Libyan ruler Moammar Gaddafi's troops have boobytrapped petroleum installations in the strategic oil port of Brega so they can be blown up if his regime loses the town, a top rebel official said yesterday.
Mahmoud Jibril, the rebels' diplomatic chief, said that Gaddafi's forces have also boobytrapped oil fields. He did not state which fields. While Brega is a key oil processing and shipment hub, the fields that feed it lie far to the south in the Libyan desert, informs Boston Globe.
Almost a quarter of a century after his release from jail for plotting a coup against Colonel Muammer Gaddafi, ex-Libyan air force officer Atia Omer Elmansouri has rebelled again.
Wearing an outsize grey jacket that made his already small frame look shrunken, the 67 year-old former pilot styled himself a "wise man" who saw the Libyan leader's true nature soon after he took power in 1969.
"But I am sorry for others who co-operated with him, if they knew his reality or not," Mr Elmansouri reflected. "If they have done some corruption, they have to face the law when we build our government and our democratic institutions", says Financial Times.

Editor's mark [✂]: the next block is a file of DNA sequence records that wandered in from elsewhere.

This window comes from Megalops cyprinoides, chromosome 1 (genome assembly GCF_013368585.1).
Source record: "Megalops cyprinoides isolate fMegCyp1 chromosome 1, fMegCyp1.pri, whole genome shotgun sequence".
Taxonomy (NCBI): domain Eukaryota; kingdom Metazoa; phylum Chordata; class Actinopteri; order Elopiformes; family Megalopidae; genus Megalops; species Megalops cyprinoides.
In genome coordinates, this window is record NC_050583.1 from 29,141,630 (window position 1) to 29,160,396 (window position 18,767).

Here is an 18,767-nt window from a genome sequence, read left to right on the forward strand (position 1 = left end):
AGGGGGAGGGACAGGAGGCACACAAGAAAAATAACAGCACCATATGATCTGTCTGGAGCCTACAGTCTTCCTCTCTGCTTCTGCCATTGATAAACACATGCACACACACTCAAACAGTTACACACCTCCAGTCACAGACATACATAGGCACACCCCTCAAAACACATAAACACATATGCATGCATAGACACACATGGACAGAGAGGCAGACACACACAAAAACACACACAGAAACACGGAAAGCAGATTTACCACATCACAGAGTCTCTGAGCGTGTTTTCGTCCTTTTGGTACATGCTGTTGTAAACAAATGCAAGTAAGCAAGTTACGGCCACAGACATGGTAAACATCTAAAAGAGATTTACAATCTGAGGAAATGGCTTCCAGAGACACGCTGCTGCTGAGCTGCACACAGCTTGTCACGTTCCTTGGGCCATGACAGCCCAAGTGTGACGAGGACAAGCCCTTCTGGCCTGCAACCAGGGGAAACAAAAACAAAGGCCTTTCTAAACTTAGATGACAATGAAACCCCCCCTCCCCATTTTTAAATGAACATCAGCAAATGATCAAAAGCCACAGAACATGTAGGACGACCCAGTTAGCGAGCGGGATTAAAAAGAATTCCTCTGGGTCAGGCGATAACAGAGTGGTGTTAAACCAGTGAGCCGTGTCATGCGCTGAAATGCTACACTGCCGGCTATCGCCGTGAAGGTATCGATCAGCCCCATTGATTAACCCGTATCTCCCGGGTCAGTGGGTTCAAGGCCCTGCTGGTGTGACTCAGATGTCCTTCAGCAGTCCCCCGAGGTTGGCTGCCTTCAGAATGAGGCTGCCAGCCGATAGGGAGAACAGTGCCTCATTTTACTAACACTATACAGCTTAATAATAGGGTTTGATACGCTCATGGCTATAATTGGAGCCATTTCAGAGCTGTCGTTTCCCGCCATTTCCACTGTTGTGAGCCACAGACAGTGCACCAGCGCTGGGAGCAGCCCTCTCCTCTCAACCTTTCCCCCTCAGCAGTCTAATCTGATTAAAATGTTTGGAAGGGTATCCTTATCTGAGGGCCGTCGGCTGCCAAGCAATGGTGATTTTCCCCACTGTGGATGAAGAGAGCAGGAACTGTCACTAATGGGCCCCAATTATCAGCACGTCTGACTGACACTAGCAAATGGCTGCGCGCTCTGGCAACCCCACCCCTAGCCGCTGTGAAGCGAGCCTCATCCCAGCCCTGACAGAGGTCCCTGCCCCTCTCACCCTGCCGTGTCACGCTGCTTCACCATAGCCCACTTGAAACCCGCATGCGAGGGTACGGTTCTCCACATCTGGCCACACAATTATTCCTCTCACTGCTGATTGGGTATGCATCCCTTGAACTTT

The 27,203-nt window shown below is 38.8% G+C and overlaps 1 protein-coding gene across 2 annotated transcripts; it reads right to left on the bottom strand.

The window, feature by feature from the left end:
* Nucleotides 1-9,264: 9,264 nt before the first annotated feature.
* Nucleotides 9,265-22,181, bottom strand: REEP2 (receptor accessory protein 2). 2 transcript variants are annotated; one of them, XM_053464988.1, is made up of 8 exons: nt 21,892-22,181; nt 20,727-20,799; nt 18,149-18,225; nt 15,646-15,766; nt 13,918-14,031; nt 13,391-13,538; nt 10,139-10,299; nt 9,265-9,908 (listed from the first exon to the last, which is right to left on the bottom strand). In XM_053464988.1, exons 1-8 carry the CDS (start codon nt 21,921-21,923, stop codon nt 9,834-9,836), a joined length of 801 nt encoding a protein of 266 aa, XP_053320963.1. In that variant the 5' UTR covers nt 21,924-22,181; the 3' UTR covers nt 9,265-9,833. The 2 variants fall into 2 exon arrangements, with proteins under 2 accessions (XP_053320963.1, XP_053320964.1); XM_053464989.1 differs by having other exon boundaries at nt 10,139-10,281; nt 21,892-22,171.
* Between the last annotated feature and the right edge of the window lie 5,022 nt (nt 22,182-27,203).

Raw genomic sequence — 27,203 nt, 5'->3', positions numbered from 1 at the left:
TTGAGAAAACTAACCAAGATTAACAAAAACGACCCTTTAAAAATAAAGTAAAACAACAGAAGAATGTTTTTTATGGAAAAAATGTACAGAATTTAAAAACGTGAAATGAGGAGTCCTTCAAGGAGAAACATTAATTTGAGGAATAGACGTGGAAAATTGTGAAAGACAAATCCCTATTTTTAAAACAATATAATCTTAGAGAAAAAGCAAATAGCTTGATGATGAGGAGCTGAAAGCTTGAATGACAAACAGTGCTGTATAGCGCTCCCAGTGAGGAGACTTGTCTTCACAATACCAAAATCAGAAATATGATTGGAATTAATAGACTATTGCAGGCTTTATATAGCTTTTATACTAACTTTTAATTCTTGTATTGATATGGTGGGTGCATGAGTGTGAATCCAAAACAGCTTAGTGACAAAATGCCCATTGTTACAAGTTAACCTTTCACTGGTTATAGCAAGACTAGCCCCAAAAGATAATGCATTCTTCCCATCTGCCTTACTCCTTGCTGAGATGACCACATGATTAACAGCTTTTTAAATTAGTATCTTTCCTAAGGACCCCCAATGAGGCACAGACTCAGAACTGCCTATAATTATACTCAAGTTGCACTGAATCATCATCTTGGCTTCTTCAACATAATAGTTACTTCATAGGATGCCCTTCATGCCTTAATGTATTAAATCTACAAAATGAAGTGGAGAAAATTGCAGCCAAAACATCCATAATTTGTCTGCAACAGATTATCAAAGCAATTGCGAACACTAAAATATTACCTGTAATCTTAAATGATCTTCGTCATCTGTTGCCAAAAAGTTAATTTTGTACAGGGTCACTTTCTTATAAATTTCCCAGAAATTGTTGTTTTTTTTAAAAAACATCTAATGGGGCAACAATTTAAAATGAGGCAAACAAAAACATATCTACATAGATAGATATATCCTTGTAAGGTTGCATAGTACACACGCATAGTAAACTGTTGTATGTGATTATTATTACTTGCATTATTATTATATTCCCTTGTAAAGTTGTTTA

The effort to find more assets connected to Gaddafi's regime will continue so the opposition can try to claim "assets that belong to the Libyan people.
Jibril's visit to Spain came a day after France's foreign minister suggested that a possible way out of Libya's civil war would be to allow Moammar Gaddafi to stay in the country if he relinquishes power.
Jimenez said Spain's position is that it is up to Libya's people to decide whether Gaddafi should stay or go, echoing comments issued a day earlier by the White House spokesman Jay Carney.
Gaddafi has insisted he will neither step down nor flee the country he has led for more than four decades, reports Fox News.
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The video starts when the drone was flying over railway tracks. It then flies near the Ferris wheel and the Church of All Saints in the city centre